Sunday marks the return of massively popular “The Walking Dead,” (8 p.m, AMC) and all of its zombie-filled gore. The death, destruction and chaos that ended the first half of this season has cleared the way for a fresh start in round two.
Need a refresher on what happened? Here are six main storylines so far (spoilers ahead).
A super bug scare
A flu (super bug, infection, virus?) that causes hemorrhage, death and the inevitable zombie state dominated the season’s first five episodes. The scariest part – beyond death, of course – is that the virus comes from within the seemingly safe confines of the prison, and it spreads easily. The infected (who are quarantined from the uninfected) get sicker and succumb at a rapid rate. The writers bring the prison to the brink of disaster only to let Daryl, Michonne, Bob and Tyreese save the day with medicine acquired from a nearby veterinary hospital. Crisis averted.
Never miss a local story.
From meek and submissive to a cold-blooded killer, Carol has come a long way. When the flu first strikes the prison, Carol murders and burns the bodies of Tyreese’s girlfriend, Karen, and another prison-dweller, David, long before they turn to zombies. She sees it as her attempt to protect the prison and stop the illness from spreading. The plan doesn’t work, but she doesn’t bat an eye. After finding out what she was up to, Rick does not allow her to continue living at the prison. Effectively banished, she takes off on her own.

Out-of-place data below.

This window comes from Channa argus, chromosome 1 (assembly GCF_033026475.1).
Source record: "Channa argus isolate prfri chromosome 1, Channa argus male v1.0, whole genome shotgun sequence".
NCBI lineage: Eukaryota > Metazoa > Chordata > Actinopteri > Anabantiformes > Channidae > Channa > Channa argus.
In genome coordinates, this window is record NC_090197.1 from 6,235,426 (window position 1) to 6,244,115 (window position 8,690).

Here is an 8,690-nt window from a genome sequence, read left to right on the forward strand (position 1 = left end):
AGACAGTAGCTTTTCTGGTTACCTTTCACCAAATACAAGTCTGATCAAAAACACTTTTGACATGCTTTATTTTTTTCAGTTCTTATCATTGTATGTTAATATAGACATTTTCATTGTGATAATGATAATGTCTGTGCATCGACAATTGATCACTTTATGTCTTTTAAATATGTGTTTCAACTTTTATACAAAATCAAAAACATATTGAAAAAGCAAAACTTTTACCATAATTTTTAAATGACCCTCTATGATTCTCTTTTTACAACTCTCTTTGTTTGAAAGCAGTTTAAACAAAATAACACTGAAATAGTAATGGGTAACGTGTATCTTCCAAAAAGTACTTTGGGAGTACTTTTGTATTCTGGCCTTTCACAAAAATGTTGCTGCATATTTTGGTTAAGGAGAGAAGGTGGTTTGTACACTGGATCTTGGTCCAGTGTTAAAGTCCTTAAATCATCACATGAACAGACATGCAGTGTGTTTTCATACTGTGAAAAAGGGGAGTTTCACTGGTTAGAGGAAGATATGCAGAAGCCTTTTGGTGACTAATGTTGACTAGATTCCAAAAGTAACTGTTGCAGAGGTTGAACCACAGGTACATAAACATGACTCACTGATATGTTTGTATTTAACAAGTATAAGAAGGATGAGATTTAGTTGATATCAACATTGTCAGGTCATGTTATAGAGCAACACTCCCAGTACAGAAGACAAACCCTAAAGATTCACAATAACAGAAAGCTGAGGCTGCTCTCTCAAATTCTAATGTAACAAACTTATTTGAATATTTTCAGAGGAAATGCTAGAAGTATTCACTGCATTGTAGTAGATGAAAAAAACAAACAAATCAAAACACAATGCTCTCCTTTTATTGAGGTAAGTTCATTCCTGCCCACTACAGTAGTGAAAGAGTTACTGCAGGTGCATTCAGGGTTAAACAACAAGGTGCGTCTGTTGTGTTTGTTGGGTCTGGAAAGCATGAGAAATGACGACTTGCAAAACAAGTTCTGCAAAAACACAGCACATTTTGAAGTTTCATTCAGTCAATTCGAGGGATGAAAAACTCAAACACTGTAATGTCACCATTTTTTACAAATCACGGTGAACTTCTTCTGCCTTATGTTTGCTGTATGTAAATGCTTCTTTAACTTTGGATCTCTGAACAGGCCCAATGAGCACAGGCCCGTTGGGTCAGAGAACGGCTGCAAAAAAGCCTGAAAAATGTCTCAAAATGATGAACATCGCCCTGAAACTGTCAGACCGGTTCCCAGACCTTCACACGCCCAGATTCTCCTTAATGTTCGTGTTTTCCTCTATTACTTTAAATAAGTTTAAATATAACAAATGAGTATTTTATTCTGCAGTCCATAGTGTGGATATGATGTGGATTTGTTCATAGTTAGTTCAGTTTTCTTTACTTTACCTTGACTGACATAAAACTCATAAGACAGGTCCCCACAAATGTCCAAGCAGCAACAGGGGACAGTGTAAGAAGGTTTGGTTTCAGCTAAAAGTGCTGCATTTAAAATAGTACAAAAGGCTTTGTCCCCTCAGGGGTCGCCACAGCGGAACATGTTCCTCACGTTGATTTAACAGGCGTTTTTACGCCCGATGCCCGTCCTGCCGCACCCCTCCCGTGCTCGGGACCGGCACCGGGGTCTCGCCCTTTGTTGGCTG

Children of the apocalypse
The first half of this season also followed the lives of children living through the zombie-filled world. The youngsters offer an interesting look at what the future of civilization might be like. Unlike adults, these kids don’t have a past to return to. There’s Lizzie and Mika, two sisters who, under Carol’s care, have become kind of ruthless warriors of the apocalypse. And then there’s Carl, who wants to be a leader and a fighter but is learning to temper his aggressive nature. Finally, we get Meghan, a rather helpless young girl who finds a father figure in the Governor but was unable to defend herself.
Rick’s moral conundrum
From the season’s first episode, Rick asserts himself as a peacemaker – a pacifist who just wants to put down his gun and tend to his prison yard farm with his son. Rick is disgusted with his past, and what he’s had to do to survive and wishes he could leave it all behind. Given that he is living in a zombie apocalypse, it isn’t easy. He and Carl have to gun down a mass of walkers that breach the prison fence in episode five, and after unsuccessfully bargaining for peace, he takes to arms during the climactic battle with the Governor. What will he do to survive now that he’s out of the relative safety of the prison?
The Governor’s resurgence
Old nemesis the Governor reappeared after the virus outbreak. In two stand-alone episodes, the Governor emerges from his solo travels to take another family (and community) under his wing. The Governor proves he’s still the same manipulative, maniacal leader we remember from Woodbury when he leads the new group into battle to take the prison from Rick. This time, he doesn’t walk away from the battle.
Hershel’s final moments
Ever the wise, reasonable voice, Hershel is the most levelheaded of the prison’s group and had his usual moments of old-timey, cliche monologues during the first half of this season. One moment of selflessness came in Episode 5, when he risked contracting the virus to help ease and comfort the sick in quarantine. Who else but Hershel would do something that risky? And although he survives the flu, he doesn’t survive the confrontation with the Governor, who callously decapitates him.